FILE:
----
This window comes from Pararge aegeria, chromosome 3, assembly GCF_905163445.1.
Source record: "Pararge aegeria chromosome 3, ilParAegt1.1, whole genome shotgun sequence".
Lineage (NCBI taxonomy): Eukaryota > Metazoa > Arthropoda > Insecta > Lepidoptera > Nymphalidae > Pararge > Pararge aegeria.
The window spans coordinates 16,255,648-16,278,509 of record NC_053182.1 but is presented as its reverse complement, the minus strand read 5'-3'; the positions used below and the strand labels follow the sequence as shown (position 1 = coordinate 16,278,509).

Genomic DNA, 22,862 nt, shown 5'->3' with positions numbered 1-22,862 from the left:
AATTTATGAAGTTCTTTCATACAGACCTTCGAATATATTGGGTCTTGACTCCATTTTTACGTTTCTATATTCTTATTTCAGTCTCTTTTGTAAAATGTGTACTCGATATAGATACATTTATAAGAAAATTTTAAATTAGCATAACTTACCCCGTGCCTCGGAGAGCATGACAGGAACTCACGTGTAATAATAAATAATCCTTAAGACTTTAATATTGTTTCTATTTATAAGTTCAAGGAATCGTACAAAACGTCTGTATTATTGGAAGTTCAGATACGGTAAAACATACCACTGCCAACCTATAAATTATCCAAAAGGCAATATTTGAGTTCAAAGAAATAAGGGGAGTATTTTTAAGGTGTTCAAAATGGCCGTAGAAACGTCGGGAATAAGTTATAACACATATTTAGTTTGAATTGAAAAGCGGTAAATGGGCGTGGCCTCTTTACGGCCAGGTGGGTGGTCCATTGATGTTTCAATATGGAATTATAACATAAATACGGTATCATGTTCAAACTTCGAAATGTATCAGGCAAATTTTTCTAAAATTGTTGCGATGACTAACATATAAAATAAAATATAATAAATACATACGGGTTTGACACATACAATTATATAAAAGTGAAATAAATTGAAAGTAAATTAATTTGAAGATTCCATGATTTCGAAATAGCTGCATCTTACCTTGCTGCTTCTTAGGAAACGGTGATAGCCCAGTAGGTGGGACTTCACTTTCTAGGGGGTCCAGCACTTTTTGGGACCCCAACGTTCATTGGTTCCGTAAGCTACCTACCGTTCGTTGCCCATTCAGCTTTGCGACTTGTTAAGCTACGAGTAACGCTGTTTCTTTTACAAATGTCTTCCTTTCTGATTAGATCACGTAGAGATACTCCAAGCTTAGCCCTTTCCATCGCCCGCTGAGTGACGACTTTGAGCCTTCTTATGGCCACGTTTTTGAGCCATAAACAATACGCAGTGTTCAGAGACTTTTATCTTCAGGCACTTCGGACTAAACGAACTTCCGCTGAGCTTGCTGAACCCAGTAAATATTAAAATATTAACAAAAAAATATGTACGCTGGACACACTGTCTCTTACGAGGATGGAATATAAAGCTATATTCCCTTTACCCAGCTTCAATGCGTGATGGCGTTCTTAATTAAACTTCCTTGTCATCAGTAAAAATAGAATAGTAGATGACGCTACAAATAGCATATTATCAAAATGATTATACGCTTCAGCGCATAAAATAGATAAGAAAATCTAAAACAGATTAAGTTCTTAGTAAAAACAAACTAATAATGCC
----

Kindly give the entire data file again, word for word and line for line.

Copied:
This window comes from Pararge aegeria, chromosome 3, assembly GCF_905163445.1.
Source record: "Pararge aegeria chromosome 3, ilParAegt1.1, whole genome shotgun sequence".
Lineage (NCBI taxonomy): Eukaryota > Metazoa > Arthropoda > Insecta > Lepidoptera > Nymphalidae > Pararge > Pararge aegeria.
The window spans coordinates 16,255,648-16,278,509 of record NC_053182.1 but is presented as its reverse complement, the minus strand read 5'-3'; the positions used below and the strand labels follow the sequence as shown (position 1 = coordinate 16,278,509).

Genomic DNA, 22,862 nt, shown 5'->3' with positions numbered 1-22,862 from the left:
AATTTATGAAGTTCTTTCATACAGACCTTCGAATATATTGGGTCTTGACTCCATTTTTACGTTTCTATATTCTTATTTCAGTCTCTTTTGTAAAATGTGTACTCGATATAGATACATTTATAAGAAAATTTTAAATTAGCATAACTTACCCCGTGCCTCGGAGAGCATGACAGGAACTCACGTGTAATAATAAATAATCCTTAAGACTTTAATATTGTTTCTATTTATAAGTTCAAGGAATCGTACAAAACGTCTGTATTATTGGAAGTTCAGATACGGTAAAACATACCACTGCCAACCTATAAATTATCCAAAAGGCAATATTTGAGTTCAAAGAAATAAGGGGAGTATTTTTAAGGTGTTCAAAATGGCCGTAGAAACGTCGGGAATAAGTTATAACACATATTTAGTTTGAATTGAAAAGCGGTAAATGGGCGTGGCCTCTTTACGGCCAGGTGGGTGGTCCATTGATGTTTCAATATGGAATTATAACATAAATACGGTATCATGTTCAAACTTCGAAATGTATCAGGCAAATTTTTCTAAAATTGTTGCGATGACTAACATATAAAATAAAATATAATAAATACATACGGGTTTGACACATACAATTATATAAAAGTGAAATAAATTGAAAGTAAATTAATTTGAAGATTCCATGATTTCGAAATAGCTGCATCTTACCTTGCTGCTTCTTAGGAAACGGTGATAGCCCAGTAGGTGGGACTTCACTTTCTAGGGGGTCCAGCACTTTTTGGGACCCCAACGTTCATTGGTTCCGTAAGCTACCTACCGTTCGTTGCCCATTCAGCTTTGCGACTTGTTAAGCTACGAGTAACGCTGTTTCTTTTACAAATGTCTTCCTTTCTGATTAGATCACGTAGAGATACTCCAAGCTTAGCCCTTTCCATCGCCCGCTGAGTGACGACTTTGAGCCTTCTTATGGCCACGTTTTTGAGCCATAAACAATACGCAGTGTTCAGAGACTTTTATCTTCAGGCACTTCGGACTAAACGAACTTCCGCTGAGCTTGCTGAACCCAGTAAATATTAAAATATTAACAAAAAAATATGTACGCTGGACACACTGTCTCTTACGAGGATGGAATATAAAGCTATATTCCCTTTACCCAGCTTCAATGCGTGATGGCGTTCTTAATTAAACTTCCTTGTCATCAGTAAAAATAGAATAGTAGATGACGCTACAAATAGCATATTATCAAAATGATTATACGCTTCAGCGCATAAAATAGATAAGAAAATCTAAAACAGATTAAGTTCTTAGTAAAAACAAACTAATAATGCC